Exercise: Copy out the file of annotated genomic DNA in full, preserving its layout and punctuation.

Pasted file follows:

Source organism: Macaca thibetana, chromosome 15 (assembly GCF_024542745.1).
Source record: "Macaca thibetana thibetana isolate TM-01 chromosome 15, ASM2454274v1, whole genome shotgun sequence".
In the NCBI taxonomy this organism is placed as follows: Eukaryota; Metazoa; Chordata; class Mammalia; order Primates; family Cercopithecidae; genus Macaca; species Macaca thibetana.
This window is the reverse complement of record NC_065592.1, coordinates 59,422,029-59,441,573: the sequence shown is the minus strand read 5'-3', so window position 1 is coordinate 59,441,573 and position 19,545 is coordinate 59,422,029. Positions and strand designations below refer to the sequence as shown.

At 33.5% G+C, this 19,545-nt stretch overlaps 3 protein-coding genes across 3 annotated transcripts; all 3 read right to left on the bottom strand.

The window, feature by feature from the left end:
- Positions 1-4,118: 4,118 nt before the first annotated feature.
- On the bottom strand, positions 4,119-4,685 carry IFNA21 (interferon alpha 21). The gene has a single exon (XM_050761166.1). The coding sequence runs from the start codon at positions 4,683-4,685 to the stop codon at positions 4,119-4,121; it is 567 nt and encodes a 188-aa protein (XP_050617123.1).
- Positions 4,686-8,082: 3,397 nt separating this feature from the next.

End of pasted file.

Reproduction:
Source organism: Macaca thibetana, chromosome 15 (assembly GCF_024542745.1).
Source record: "Macaca thibetana thibetana isolate TM-01 chromosome 15, ASM2454274v1, whole genome shotgun sequence".
In the NCBI taxonomy this organism is placed as follows: Eukaryota; Metazoa; Chordata; class Mammalia; order Primates; family Cercopithecidae; genus Macaca; species Macaca thibetana.
This window is the reverse complement of record NC_065592.1, coordinates 59,422,029-59,441,573: the sequence shown is the minus strand read 5'-3', so window position 1 is coordinate 59,441,573 and position 19,545 is coordinate 59,422,029. Positions and strand designations below refer to the sequence as shown.

At 33.5% G+C, this 19,545-nt stretch overlaps 3 protein-coding genes across 3 annotated transcripts; all 3 read right to left on the bottom strand.

The window, feature by feature from the left end:
- Positions 1-4,118: 4,118 nt before the first annotated feature.
- On the bottom strand, positions 4,119-4,685 carry IFNA21 (interferon alpha 21). The gene has a single exon (XM_050761166.1). The coding sequence runs from the start codon at positions 4,683-4,685 to the stop codon at positions 4,119-4,121; it is 567 nt and encodes a 188-aa protein (XP_050617123.1).
- Positions 4,686-8,082: 3,397 nt separating this feature from the next.